Louis Proyect: The Unrepentant Marxist

December 25, 2018

How KPMG and McKinsey ripped off South Africa

Filed under: Africa,capitalist pig — louisproyect @ 7:59 pm

Within the den of corruption known as the African National Congress, there have been two enablers that are marquee names in the world of management consulting and auditing. The first is McKinsey & Company that was founded in 1926 and considered by Vault.com and Consulting.com as the most prestigious in the world. The founder James McKinsey was an accountant by trade who went on to teach at Columbia University. His major work was “Budgetary Control” that conceivably could have been used by the McKinsey consultants in South Africa as toilet paper as they were juggling the books to help Jacob Zuma rip off the nation’s largely Black working class.

McKinsey’s partner-in-crime was KPMG, which stands for Klynveld, Peat, Marwick and Goerdeler. It is one of the big four accounting firms that used to number five until Arthur Anderson was put out of business for juggling Enron’s books. Years ago I was offered a job in their software development group but I received a better offer from another crook: Goldman-Sachs. Like McKinsey, KPMG is the recipient of many awards, including being named best firm in 2017 by the Asia Tax jury in Singapore. In a September 17, 2015 “report on the KPMG website titled “Anti-Bribery and Corruption: Rising to the challenge in the age of globalization”, Roy Muller, the director of KPMG operations in South Africa, stated:

Companies need to take a risk-based approach to the ABC due diligence of vendors. Even where companies indicate that ABC risk is considered, there is often no audit trail or a very poor one to identify high-risk third parties and no clear ranking of them according to the level of risk. Knowing your supplier is often a big challenge in Africa. In certain African countries electronic records are not maintained or are not easily accessible necessitating physical verification of company records.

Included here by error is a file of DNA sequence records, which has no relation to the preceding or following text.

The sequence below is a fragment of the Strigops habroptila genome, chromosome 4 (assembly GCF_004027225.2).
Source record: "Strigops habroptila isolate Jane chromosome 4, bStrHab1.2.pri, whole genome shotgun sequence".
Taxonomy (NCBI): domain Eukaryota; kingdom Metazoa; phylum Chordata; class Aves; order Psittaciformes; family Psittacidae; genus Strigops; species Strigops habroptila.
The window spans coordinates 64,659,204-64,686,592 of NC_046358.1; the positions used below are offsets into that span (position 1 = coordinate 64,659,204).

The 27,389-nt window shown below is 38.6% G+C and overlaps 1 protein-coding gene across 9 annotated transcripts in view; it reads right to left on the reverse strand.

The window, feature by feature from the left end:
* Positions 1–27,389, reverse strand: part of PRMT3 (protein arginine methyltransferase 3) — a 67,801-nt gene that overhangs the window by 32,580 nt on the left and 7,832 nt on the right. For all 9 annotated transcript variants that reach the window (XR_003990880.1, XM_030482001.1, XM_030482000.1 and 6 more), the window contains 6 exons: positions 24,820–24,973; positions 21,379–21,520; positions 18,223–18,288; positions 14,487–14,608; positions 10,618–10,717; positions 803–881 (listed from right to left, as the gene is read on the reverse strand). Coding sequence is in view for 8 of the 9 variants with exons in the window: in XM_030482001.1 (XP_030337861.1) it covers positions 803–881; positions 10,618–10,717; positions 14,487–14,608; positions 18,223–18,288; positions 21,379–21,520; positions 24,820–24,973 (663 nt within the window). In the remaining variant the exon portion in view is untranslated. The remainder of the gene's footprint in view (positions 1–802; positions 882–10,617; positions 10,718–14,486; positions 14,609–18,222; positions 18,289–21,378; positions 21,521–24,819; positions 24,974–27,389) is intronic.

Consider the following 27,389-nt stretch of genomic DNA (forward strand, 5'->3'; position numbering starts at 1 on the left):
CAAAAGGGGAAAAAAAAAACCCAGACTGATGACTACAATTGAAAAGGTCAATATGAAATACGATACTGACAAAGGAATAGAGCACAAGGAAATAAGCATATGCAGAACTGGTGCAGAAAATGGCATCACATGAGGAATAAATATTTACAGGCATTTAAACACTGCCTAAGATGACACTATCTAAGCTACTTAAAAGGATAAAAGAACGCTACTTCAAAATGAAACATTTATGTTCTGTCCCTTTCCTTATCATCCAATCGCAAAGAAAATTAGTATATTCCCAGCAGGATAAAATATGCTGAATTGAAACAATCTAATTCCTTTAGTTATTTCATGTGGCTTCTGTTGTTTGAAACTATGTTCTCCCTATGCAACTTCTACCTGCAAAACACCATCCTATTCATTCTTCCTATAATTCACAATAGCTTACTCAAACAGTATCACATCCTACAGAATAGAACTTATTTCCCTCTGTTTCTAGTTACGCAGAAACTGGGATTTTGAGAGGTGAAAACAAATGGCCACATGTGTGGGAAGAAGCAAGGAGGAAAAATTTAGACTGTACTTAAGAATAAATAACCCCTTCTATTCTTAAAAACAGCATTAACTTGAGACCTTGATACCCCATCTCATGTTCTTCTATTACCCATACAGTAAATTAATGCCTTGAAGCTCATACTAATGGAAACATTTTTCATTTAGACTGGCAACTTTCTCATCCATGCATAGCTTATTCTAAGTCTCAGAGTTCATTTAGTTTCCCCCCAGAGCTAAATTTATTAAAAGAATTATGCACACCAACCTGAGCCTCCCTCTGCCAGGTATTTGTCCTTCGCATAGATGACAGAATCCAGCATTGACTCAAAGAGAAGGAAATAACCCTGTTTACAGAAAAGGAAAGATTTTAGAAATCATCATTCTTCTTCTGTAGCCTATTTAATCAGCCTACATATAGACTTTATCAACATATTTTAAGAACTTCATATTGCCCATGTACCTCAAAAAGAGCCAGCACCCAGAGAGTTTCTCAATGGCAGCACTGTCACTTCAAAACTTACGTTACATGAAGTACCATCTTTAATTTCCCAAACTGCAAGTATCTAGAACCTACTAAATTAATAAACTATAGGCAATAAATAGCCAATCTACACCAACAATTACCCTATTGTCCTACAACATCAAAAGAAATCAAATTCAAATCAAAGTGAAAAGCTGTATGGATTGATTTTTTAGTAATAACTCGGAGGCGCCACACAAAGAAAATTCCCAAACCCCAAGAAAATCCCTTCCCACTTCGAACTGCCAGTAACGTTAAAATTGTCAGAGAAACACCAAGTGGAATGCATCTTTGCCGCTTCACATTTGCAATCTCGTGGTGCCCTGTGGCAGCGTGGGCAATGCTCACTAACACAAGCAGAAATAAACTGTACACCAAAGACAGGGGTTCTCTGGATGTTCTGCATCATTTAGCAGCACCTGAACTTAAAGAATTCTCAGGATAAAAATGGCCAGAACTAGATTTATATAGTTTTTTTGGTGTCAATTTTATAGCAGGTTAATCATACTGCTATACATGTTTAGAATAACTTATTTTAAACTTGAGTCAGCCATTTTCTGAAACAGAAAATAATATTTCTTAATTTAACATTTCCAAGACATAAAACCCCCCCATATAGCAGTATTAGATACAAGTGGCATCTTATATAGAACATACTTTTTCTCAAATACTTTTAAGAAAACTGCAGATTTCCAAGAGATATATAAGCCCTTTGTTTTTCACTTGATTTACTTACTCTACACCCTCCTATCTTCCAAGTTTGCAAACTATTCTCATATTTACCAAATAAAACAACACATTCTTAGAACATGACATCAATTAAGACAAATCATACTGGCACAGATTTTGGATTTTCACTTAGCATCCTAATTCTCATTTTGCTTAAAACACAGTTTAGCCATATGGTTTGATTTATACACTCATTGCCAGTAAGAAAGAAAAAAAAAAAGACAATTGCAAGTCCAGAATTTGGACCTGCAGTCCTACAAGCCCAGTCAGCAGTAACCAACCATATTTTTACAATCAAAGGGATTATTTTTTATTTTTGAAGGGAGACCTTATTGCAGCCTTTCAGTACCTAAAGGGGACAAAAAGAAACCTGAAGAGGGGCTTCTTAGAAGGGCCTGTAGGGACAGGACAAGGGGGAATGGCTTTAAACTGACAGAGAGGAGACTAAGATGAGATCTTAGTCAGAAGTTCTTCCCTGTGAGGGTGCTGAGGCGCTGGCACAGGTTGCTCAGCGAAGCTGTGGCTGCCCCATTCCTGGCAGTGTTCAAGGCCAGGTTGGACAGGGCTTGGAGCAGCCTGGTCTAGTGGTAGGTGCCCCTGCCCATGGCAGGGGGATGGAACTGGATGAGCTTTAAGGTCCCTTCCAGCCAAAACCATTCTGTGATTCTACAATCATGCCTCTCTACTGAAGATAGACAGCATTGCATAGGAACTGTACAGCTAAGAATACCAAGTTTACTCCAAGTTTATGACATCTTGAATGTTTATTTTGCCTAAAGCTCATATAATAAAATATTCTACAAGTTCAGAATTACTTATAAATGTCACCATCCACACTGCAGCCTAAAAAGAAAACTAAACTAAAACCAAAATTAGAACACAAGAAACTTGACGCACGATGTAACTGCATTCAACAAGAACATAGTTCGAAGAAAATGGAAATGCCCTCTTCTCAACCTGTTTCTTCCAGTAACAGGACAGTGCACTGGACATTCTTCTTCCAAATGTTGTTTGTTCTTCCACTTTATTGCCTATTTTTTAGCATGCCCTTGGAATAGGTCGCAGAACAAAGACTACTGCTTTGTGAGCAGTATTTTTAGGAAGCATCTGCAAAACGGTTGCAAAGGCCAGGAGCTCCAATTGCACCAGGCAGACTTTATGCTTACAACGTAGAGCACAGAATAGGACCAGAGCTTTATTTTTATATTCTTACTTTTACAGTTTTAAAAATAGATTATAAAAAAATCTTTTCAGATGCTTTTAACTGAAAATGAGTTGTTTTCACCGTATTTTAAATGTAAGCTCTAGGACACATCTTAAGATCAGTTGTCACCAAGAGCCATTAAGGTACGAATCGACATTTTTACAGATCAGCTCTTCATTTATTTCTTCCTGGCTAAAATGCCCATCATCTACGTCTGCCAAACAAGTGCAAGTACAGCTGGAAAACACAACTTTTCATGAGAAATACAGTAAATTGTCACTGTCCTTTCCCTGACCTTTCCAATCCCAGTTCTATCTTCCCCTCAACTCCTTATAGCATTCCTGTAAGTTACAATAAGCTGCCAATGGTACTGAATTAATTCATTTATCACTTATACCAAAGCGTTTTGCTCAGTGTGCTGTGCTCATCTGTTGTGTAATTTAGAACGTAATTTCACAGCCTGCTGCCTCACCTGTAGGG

If KPMG was hired to help South Africa crack down on tax evaders, there should have been another firm to investigate them since most of the work revolved around helping Zuma and his ANC cronies avoid paying taxes. After receiving a lucrative contract, their watchdogs went to sleep. Once considered the nation’s pride, the tax collection agency was left a smoldering wreck.

Not satisfied with the fees it earned for helping Zuma carve out the tax agency’s innards, KPMG also provided audits to the various companies owned by the Gupta brothers who fled South Africa recently to avoid arrest. To give you a sense of how filthy this marquee accounting firm had become, it diverted millions of dollars from a dairy farm project under the auspices of the Department of Agriculture to the pockets of the Gupta family who spent it instead on wedding written off as a “business expense” vetted by KPMG’s auditor.

The wedding that KPMG kickbacks made possible

The South African Times reported on some of the costs in the 30 million Rand wedding (a 1000 Rands is equal to $68, the total spent on the wedding was $2 million):

Beverages seem to have racked up the most costs for South Africans‚ coming in at a staggering R473‚370.41 followed by other general groceries‚ some bought at Makro‚ which cost roughly R190‚000.

It seems that the main dishes the Guptas presented to their guests were vegetables‚ which cost R169‚652.

When it came to fun in the pool‚ four hours of pool noodle and water ball hiring costs totalled R6‚555.09.

The ultimate spoil for the bride and groom and their wedding guests‚ however‚ appears to have been the fireworks display coming in at a cool R310‚801.52.

Two million dollars on a wedding when the average yearly wage in South Africa is $10,800. Meanwhile, KPMG helped keep taxes low for the nouveaux riche who had little interest apparently on what it takes to live on that kind of wage.

Meanwhile, the pot keeps boiling over with KPMG criminality. Just two months ago it revealed that it was instrumental in the collapse of the VBS Bank in South Africa that got a clean bill of health from their auditors in 2017. An official from the nation’s central bank described what happened as “The Great Bank Heist”, with $137 million being siphoned out and into the pockets of various con artists including Sipho Malaba, KPMG’s auditor.

Let’s turn back to the McKinsey group and survey the damage they made in a country I and many on the left viewed as in the vanguard of revolutionary change in the 21st Century.

They were hired to provide management consulting services to Eskom, the state-owned power utility in 2015 worth a cool $700 million. Eskom, which was on the edge of insolvency, had a failing infrastructure including a boiler that blew up and threatened the national power grid.

As was the case with KPMG, the deal involved the Gupta brothers who had cultivated ties with Jacob Zuma, who was the country’s version of Robert Mugabe. This turned out to be an illegal no-bid contract that provided a hefty pay-out to one of the Gupta family’s henchmen. In keeping with corporate norms of “diversity”, McKinsey made sure to staff its Johannesburg office of 250 workers with 60 percent Black South Africans.

McKinsey understood that big bucks could be made in South Africa by selling its services to government agencies that were filled with opportunist ANC members looking for a fast buck. In fact, Eskom was not the first crooked deal that the firm made there.